Button with Multi-State Indicator


Introduction to FactoryTalk View Button with Multi-state Indicator

By using a Button with Multi-state Indicator, you will overcome the limitation of a button’s two states. Basically, we just make the button transparent with a multistate indicator behind it. This reflects multiple states. Each state will have different colors, and different text.

Obviously, you must first have communication to your processor in FactoryTalk Linx (RSLinx Enterprise).

In this case, our button starts the timer. While the timer is running, we’ll display the word “Starting”. When the timer times out, we’ll display the word “Running”. When our HMIPumpStart bit goes false, we will display the word “Stopped” It’s important to realize that we might have different colors, pictures, or blinkng for each state.

Add Your Button Object

Add your button to a display. On the general tab, we’ll choose no border, and a transparent background.

Next, on the “Connections” tab, select the tag you wish to write to. In this case, the tag is “HMIPumpStart”.

Be sure to remember where this object is located on your display. It’s transparent! Don’t forget it’s there.

Add Your Multistate Indicator.

Our next step is to add the multistate indicator. This is under Objects | Indicator | Multistate.

On State 0, the Caption reads “Pump Stopped”. Notice the background color is red.

Basically, in State 1, we want the caption to read “Pump Starting”. We will also make the background flash green.

At last, State 2 will read “Pump Running”. This time, the background color will be solid green. Be sure to adjust your colors and font sizes for each state. We need to make the caption easy for the operator to read.

Finally, we’ll set up the connections tab. Remember, we want to display State 0 when the pump is stopped. Likewise, we will display state 1 when the pump in starting. In addition, we need to be sure to display state 2 when the pump is running.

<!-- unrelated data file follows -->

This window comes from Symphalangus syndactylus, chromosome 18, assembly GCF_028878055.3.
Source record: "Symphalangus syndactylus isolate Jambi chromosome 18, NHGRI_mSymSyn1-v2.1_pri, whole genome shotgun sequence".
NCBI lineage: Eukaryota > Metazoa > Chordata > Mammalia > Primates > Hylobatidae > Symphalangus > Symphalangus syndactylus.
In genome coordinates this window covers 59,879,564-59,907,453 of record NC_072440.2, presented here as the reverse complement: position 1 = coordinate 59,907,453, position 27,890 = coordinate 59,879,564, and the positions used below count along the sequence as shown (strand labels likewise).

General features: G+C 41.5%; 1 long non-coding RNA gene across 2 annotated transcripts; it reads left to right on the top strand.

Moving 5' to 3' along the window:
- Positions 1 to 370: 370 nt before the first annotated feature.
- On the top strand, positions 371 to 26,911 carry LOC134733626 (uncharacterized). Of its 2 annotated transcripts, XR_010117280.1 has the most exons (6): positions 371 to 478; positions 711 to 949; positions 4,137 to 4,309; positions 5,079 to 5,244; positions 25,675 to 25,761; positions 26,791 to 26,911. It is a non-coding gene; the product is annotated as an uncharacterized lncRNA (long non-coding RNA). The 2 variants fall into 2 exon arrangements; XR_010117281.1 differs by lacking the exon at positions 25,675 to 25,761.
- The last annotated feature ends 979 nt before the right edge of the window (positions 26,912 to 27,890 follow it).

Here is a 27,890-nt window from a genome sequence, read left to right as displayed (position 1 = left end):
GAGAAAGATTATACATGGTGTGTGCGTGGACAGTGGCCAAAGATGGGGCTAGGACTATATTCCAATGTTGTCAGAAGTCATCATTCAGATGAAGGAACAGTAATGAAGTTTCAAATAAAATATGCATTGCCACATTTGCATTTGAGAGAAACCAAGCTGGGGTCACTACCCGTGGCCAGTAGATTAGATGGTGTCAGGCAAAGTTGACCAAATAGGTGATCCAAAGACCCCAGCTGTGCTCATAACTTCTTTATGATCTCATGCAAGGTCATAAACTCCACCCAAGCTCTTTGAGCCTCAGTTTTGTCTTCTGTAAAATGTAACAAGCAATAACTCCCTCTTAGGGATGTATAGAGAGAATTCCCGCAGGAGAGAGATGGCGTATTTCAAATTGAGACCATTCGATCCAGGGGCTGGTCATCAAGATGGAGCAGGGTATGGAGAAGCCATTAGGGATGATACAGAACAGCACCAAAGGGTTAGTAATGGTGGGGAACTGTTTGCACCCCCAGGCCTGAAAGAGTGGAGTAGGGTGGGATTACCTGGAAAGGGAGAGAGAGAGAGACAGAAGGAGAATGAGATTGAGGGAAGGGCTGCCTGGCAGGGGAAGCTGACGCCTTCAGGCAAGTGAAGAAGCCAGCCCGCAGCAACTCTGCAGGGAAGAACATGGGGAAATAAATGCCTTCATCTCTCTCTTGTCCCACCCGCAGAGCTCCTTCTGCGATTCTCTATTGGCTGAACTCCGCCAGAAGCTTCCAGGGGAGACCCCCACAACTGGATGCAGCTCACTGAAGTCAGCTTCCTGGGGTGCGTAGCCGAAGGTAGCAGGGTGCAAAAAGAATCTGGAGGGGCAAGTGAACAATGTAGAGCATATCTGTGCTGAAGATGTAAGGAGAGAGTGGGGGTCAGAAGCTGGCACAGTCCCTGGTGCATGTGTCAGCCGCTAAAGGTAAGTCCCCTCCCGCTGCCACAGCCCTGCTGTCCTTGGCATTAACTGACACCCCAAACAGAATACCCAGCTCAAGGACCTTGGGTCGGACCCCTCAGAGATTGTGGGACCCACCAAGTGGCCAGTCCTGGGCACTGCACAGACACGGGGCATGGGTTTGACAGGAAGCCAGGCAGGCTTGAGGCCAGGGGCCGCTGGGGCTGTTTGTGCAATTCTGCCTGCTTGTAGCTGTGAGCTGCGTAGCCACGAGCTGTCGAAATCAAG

On the connections tab, we’ll need to write an expression to return the correct state for each condition. We will easily do this with if… then… conditions.

If (NOT {[PLC]PumpStarting} and NOT {[PLC]PumpRunning}) then 0
else if {[PLC]PumpStarting} then 1
else 2

Notice that if both bits are off, we will go to state 0. Otherwise, if the pump is starting, then return state 1. If the above conditions fail to go true, then we will show state 2. Be sure you have the parenthesis in the right place for the logic to work.

Now, find your transparent button, and place it on top of the multistate indicator. We’ll bring this transparent button to the front. Be sure it’s the button you have highlighted, then right click | Arrange | Bring to front.

Test your Button with Multi-state Indicator

Finally we’ll test our work. To simply test this display, click the right arrow button (play button) in the standard toolbar. If you want to test the whole project, use the “Test Application” button. This looks like a man running in the standard toolbar. Testing the whole application in FactoryTalk View ME generates a runtime. Realize this can take some time to start the entire application.

For more information, visit the FactoryTalk View ME Category page!

— Ricky Bryce

For Customized automation training, visit my employer's website at http://atifortraining.com!

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